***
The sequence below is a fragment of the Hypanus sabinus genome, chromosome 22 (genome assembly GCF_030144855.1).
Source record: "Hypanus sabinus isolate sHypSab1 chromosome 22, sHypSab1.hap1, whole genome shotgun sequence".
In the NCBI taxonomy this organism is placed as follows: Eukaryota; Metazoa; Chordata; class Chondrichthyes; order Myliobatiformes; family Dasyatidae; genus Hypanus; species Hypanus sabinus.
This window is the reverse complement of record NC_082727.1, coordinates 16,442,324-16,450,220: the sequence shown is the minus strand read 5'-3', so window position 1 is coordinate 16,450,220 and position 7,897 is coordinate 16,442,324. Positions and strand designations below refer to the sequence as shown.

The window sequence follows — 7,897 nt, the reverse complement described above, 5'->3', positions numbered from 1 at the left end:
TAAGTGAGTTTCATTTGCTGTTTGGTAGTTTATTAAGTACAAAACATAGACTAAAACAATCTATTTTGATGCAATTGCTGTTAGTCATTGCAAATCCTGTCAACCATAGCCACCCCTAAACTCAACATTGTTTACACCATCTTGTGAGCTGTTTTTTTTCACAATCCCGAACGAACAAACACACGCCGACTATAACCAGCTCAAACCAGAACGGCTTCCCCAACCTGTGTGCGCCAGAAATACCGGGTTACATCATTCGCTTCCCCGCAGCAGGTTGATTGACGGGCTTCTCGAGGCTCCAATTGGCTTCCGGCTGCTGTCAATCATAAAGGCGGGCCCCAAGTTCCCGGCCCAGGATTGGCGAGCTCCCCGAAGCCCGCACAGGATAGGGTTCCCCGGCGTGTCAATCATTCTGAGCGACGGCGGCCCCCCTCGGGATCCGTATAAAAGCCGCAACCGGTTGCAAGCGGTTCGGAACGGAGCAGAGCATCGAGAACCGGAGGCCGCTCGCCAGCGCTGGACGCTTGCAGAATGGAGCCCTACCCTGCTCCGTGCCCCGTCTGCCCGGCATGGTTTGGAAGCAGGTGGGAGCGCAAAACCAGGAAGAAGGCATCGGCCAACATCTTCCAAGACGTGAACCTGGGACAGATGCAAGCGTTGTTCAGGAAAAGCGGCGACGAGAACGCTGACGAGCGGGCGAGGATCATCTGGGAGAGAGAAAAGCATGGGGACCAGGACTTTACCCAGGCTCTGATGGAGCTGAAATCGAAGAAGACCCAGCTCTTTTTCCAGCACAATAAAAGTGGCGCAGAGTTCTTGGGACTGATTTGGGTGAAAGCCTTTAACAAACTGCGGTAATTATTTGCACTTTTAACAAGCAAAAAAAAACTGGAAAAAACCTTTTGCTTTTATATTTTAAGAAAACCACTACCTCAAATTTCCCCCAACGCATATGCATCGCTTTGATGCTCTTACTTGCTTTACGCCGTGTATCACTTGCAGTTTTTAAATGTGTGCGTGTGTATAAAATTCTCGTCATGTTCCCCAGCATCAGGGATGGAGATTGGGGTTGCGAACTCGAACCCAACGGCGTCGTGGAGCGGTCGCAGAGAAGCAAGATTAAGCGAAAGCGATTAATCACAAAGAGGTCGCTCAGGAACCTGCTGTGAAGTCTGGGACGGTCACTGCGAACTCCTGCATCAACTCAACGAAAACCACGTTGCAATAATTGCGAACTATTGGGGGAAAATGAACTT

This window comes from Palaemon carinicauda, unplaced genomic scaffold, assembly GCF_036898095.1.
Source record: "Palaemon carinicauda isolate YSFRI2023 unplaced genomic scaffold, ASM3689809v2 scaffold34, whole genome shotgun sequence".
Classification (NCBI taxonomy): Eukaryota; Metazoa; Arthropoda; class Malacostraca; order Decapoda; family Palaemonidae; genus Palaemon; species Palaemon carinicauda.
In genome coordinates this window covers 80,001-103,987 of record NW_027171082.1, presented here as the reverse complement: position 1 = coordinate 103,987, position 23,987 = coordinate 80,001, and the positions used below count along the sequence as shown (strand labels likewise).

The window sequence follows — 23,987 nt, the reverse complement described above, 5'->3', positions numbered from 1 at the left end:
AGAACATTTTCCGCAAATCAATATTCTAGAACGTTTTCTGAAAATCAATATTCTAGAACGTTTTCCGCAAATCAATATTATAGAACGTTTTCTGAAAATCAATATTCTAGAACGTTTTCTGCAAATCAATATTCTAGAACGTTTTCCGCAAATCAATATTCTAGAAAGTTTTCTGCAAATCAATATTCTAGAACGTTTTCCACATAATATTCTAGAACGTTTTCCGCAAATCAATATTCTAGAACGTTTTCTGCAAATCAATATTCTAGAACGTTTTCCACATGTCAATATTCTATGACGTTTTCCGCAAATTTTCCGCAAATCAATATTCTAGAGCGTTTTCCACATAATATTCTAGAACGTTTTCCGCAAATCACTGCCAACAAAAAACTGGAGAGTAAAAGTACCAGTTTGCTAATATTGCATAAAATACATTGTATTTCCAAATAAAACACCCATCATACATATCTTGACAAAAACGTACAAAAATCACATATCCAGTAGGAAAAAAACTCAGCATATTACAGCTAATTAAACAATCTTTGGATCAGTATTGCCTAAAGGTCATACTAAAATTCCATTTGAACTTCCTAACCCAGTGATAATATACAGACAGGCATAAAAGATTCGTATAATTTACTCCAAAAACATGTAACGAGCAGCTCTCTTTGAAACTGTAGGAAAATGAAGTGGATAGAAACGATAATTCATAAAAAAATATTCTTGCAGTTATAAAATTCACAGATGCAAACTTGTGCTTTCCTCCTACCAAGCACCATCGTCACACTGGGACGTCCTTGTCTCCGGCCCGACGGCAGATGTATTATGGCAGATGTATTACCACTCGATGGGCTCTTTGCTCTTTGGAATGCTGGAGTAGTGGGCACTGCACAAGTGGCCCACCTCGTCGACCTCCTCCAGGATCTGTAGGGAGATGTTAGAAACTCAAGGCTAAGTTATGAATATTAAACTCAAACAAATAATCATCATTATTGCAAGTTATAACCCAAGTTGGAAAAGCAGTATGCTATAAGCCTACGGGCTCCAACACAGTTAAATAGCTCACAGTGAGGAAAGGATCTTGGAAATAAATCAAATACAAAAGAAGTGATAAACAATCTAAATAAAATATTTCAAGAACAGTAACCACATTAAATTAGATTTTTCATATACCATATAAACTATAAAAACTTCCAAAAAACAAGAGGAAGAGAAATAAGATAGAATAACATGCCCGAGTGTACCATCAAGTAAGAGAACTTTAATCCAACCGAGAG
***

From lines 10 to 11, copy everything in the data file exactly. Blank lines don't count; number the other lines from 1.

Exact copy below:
In genome coordinates this window covers 80,001-103,987 of record NW_027171082.1, presented here as the reverse complement: position 1 = coordinate 103,987, position 23,987 = coordinate 80,001, and the positions used below count along the sequence as shown (strand labels likewise).

The window sequence follows — 23,987 nt, the reverse complement described above, 5'->3', positions numbered from 1 at the left end: